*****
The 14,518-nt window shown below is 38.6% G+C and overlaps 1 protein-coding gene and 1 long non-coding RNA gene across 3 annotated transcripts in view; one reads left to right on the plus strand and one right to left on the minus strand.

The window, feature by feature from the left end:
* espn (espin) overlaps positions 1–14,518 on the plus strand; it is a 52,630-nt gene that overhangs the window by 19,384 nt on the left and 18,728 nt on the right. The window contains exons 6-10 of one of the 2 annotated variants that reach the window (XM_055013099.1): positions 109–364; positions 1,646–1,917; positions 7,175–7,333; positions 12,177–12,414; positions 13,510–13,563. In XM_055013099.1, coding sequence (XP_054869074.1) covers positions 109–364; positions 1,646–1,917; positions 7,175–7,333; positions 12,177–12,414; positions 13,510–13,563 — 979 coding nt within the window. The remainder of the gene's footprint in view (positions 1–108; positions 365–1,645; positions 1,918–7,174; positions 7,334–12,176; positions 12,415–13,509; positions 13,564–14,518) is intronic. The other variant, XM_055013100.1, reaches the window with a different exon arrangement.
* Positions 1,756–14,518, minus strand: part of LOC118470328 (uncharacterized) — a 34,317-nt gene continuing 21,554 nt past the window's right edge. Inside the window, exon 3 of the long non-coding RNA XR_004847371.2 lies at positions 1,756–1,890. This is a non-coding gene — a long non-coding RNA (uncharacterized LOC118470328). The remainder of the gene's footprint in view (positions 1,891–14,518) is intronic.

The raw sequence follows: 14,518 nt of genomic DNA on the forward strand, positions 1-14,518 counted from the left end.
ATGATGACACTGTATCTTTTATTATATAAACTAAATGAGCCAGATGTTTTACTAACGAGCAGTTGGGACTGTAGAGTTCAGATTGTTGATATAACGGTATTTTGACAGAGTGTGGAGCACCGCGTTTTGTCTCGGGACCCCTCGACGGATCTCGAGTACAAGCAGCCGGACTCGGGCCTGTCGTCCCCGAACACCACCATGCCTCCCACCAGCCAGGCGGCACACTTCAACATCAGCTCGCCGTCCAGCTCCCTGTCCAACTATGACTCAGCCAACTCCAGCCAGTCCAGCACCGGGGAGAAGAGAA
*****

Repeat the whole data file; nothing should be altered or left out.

The 14,518-nt window shown below is 38.6% G+C and overlaps 1 protein-coding gene and 1 long non-coding RNA gene across 3 annotated transcripts in view; one reads left to right on the plus strand and one right to left on the minus strand.

The window, feature by feature from the left end:
* espn (espin) overlaps positions 1–14,518 on the plus strand; it is a 52,630-nt gene that overhangs the window by 19,384 nt on the left and 18,728 nt on the right. The window contains exons 6-10 of one of the 2 annotated variants that reach the window (XM_055013099.1): positions 109–364; positions 1,646–1,917; positions 7,175–7,333; positions 12,177–12,414; positions 13,510–13,563. In XM_055013099.1, coding sequence (XP_054869074.1) covers positions 109–364; positions 1,646–1,917; positions 7,175–7,333; positions 12,177–12,414; positions 13,510–13,563 — 979 coding nt within the window. The remainder of the gene's footprint in view (positions 1–108; positions 365–1,645; positions 1,918–7,174; positions 7,334–12,176; positions 12,415–13,509; positions 13,564–14,518) is intronic. The other variant, XM_055013100.1, reaches the window with a different exon arrangement.
* Positions 1,756–14,518, minus strand: part of LOC118470328 (uncharacterized) — a 34,317-nt gene continuing 21,554 nt past the window's right edge. Inside the window, exon 3 of the long non-coding RNA XR_004847371.2 lies at positions 1,756–1,890. This is a non-coding gene — a long non-coding RNA (uncharacterized LOC118470328). The remainder of the gene's footprint in view (positions 1,891–14,518) is intronic.

The raw sequence follows: 14,518 nt of genomic DNA on the forward strand, positions 1-14,518 counted from the left end.
ATGATGACACTGTATCTTTTATTATATAAACTAAATGAGCCAGATGTTTTACTAACGAGCAGTTGGGACTGTAGAGTTCAGATTGTTGATATAACGGTATTTTGACAGAGTGTGGAGCACCGCGTTTTGTCTCGGGACCCCTCGACGGATCTCGAGTACAAGCAGCCGGACTCGGGCCTGTCGTCCCCGAACACCACCATGCCTCCCACCAGCCAGGCGGCACACTTCAACATCAGCTCGCCGTCCAGCTCCCTGTCCAACTATGACTCAGCCAACTCCAGCCAGTCCAGCACCGGGGAGAAGAGAA